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Co-Investments: A Sprint or a Marathon?

By Wu Guowei Jack, CFA, Director, Content APAC, CAIA Association

The Continued Growth of Private Equity

Global assets under management (AUM) in private equity (PE) and venture capital continue to grow despite the economic slowdown from the COVID-19 pandemic and a slight drop in 2020 fundraising. Preqin reported that PE AUM grew to $4.7 trillion as of June 2020 and is still on the growth path to $9 trillion by 2025.

Notably, the proportion of PE AUM in Asia has steadily increased. Since moving into double digits in 2011, it has steadily increased to a record of 28% of global PE AUM in 2020. Indeed, Asia’s share of new capital into PE has been increasing.

Investors are increasing allocations to PE to take advantage of its superior—and relatively consistent—returns; the asset class has performed well in both good and bad times and throughout economic cycles. QIC, a state-government-owned investment company in Australia with an AUM of over US$ 50 billion and a target allocation of 5% in PE, noted in one of its investment insights that private equity outperforms public markets in a late cycle environment, as PE investors seek to create value through active management of their investments, regardless of economic conditions.

Outperformance of co-investments

The rise of co-investments is another notable trend that reflects investors’ expansion into the PE space. Hamilton Lane estimates that for every dollar raised by general partners (GPs), an additional twenty cents are deployed in global co-investment opportunities. Investors are using co-investments as a lever to increase allocation to PE and to potentially generate outperformance.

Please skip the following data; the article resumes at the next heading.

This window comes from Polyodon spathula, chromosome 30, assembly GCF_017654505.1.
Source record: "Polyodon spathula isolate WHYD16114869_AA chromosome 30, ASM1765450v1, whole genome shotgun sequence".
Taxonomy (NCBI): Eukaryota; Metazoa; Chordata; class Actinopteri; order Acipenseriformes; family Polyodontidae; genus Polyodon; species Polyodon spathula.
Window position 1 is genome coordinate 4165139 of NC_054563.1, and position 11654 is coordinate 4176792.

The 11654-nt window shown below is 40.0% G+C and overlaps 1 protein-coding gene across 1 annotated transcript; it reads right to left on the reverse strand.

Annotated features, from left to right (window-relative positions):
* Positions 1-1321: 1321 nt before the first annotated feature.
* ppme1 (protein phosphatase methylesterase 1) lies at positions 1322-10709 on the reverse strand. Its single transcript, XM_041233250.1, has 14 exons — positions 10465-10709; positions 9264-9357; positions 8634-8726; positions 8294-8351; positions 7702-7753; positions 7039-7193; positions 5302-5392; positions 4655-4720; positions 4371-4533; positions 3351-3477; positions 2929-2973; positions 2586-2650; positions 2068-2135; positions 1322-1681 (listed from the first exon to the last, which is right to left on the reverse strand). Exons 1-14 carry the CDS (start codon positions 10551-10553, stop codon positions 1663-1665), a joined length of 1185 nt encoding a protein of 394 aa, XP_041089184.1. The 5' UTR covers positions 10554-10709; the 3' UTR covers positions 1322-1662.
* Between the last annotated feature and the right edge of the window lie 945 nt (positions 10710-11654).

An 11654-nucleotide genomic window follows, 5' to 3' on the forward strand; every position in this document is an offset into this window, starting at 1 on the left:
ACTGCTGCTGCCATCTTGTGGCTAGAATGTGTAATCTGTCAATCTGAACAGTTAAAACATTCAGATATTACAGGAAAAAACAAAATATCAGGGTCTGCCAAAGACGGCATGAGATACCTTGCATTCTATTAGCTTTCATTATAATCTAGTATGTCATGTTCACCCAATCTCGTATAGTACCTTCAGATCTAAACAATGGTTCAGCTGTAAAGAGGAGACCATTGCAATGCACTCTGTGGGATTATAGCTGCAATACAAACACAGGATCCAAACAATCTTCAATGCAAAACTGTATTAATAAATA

“Co-investments are a huge part of private equity market.” - Hartley Rogers, chairman of Hamilton Lane, a U.S. based alternative investment management firm.

There have been various studies examining the performance of co-investment. Using theoretical benchmark returns, Cambridge Associates noted that a portfolio with a 70:30 mix of U.S PE and U.S. co-investments would enhance expected 25-year returns to 14.9% p.a., a significant 1.5% p.a. increase compared to a pure U.S. PE portfolio.

In an academic study, Braun et al. (2016) used a large data set which provided 365 observations of buyout co-investments and 615 venture capital co-investments over a period of 32 years from 1978 to 2010. They concluded:

  • Buyout co-investments and venture capital co-investments outperform their corresponding funds.
  • Co-investments generally have lower costs to investors compared to funds.
  • There is no evidence of GPs offering LPs lower quality deals since co-investment deals did not underperform against their corresponding funds. Instead, Braun et al. pointed that GPs may use co-investment to develop stronger relationships with existing or target LPs before their next fundraising. Furthermore, the long-term economic value of a GP is driven by their ability to raise future funds.

Perhaps the best indicator of co-investment performance is gleaned from investors who have a substantial history of doing co-investments. One such investor is Alaska Permanent Fund Corporation (APFC), a state-owned corporation, with over US$ 60 billion in AUM at the end 2019.